The Direct Project also announced finalization of the Direct Project specifications, including the core Direct Project requirements and a specification which describes how EHRs and other health IT systems can leverage the Direct Project to securely exchange direct messages. Such communication is critical, especially when a primary care doctor in the U.S. on average has to coordinate care with 229 doctors across 117 different practices. The Direct Project helps address the technology interoperability challenge created by needing to coordinate with such a large group of diverse organizations. It does so by fulfilling the promise of a real-time secure electronic transport mechanism for referrals and clinical documentation, integrated into the health care workflows and systems across different settings of care. This has enormous impact on the provider’s ability to keep the patient at the center of care. The Direct Project meets providers where they are today and grows with them as they invest in electronic health records, enabling EHR to EHR direct message transport.
Specifications and Compliance
Finally, the Direct Project announced the release two specifications and a draft compatibility statement that will help stakeholders create software that can speak with other Direct-enabled products and will help organizations deploy that software. The Direct Project specifications documents help define and shape the wider adoption of Direct Project technology by healthcare stakeholders. The Applicability Statement for Simple Health Transport outlines the core requirements for a system to declare itself a fully qualified and compliant Health Information Service Provider, or HISP. The Direct Project Compatibility Statement (in draft) addresses the universality of Direct Project messaging. It defines the conditions to participate in universal addressing and transport. The XDR and XDM for Direct Messaging Specification defines a specific gateway solution between the core Direct Project specification and senders and receivers who use IHE specifications.
We are finalizing the Direct Project specifications, engaging with the states, organizations and vendors, and coordinating with the IHE profiles to expand the applicability and value of the Direct Project specifications into a wide variety of use cases.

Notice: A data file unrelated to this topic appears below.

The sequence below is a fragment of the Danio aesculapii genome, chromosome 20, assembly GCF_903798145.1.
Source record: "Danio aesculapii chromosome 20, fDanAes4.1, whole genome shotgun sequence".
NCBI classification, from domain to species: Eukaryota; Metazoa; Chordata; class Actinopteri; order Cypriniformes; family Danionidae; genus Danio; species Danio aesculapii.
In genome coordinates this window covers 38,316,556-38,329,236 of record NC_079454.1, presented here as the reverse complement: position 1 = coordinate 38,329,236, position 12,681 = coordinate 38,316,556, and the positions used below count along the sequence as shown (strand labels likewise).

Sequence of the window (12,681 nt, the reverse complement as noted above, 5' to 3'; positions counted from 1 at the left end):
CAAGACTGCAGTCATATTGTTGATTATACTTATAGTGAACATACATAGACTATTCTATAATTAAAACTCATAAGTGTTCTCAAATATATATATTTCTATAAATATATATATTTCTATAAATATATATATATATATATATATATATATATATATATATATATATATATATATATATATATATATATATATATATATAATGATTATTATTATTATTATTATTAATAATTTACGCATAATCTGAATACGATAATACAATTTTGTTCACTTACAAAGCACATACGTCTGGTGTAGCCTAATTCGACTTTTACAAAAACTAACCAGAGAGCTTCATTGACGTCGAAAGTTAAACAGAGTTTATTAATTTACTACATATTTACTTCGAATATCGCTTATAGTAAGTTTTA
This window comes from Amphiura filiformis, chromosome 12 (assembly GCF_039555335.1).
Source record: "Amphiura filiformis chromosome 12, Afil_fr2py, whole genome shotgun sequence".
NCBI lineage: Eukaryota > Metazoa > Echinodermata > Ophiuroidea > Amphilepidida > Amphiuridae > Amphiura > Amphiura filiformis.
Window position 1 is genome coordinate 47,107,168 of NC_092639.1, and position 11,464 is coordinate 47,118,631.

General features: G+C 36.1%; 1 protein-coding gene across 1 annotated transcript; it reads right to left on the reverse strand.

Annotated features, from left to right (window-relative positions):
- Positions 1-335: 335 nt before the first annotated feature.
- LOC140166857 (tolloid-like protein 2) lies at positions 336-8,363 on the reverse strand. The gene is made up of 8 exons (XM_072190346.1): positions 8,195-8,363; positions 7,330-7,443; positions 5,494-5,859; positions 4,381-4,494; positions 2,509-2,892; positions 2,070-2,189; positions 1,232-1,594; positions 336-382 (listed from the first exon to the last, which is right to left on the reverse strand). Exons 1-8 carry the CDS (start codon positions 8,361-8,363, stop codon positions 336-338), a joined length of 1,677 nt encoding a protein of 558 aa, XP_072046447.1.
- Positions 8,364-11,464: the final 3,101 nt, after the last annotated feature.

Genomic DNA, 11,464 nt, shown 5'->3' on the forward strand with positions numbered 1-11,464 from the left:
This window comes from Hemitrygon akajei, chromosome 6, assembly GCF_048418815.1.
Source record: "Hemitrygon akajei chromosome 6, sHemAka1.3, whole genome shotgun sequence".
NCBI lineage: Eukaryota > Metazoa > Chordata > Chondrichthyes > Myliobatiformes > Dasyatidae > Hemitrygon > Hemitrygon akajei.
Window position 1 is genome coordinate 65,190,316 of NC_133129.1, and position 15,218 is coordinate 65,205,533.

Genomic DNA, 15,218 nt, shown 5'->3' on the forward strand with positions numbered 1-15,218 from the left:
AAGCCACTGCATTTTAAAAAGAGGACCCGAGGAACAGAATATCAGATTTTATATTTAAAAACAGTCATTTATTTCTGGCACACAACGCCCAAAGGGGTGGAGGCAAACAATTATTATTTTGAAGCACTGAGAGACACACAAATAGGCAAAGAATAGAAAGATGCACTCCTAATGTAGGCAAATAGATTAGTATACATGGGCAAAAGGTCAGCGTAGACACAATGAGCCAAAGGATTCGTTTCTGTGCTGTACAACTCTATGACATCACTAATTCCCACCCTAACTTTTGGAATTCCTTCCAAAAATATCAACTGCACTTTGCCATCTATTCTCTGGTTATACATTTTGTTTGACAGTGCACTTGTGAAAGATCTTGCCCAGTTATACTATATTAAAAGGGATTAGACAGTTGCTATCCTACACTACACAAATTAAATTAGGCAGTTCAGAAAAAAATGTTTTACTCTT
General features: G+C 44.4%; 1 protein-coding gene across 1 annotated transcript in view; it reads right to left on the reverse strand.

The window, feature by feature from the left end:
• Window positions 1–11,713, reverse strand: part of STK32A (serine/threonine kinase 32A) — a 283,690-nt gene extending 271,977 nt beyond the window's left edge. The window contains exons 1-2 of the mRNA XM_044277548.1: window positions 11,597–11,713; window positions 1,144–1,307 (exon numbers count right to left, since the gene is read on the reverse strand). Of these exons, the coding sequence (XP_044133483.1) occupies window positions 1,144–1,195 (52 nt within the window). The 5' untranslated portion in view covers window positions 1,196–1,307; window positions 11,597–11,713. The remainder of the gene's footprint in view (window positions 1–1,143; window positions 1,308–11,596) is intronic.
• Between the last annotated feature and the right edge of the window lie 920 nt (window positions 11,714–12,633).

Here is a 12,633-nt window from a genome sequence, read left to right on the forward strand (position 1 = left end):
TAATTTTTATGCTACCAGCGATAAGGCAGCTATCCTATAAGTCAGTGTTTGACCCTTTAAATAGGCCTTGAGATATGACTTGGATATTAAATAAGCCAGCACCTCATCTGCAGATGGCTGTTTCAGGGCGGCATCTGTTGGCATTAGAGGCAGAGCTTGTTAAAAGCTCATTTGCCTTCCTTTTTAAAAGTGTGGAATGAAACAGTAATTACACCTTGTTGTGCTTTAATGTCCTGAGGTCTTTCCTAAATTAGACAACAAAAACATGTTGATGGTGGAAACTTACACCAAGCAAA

These developments will be discussed in more depth by Arien Malec, Direct Project coordinator, during a Webinar about the Direct Project on March 21 hosted by the National eHealth Collaborative. For more information, and to register for this webinar, please visit http://www.nationalehealth.org/NHIN301.aspx.
This has been an exciting year for the Direct Project, and I am encouraged by the quality and speed with which the Direct Project developed its work products and humbled by the community’s incredible work on the project. The Direct Project was started by ONC, but it has been made successful because of the active engagement and support of the Direct community. It is an excellent example of an open government initiative focusing on a specific challenge and working to resolve that challenge in an open and transparent process. If your organization would like more information on the Direct Project or would like to join the growing list of private, public, and government entities that are integrating Direct into their health IT systems, please visit http://directproject.org.
Doug Fridsma, MD PhD is the director of the Office of Standards and Interoperability in the Office of the National Coordinator for Health Information Technology.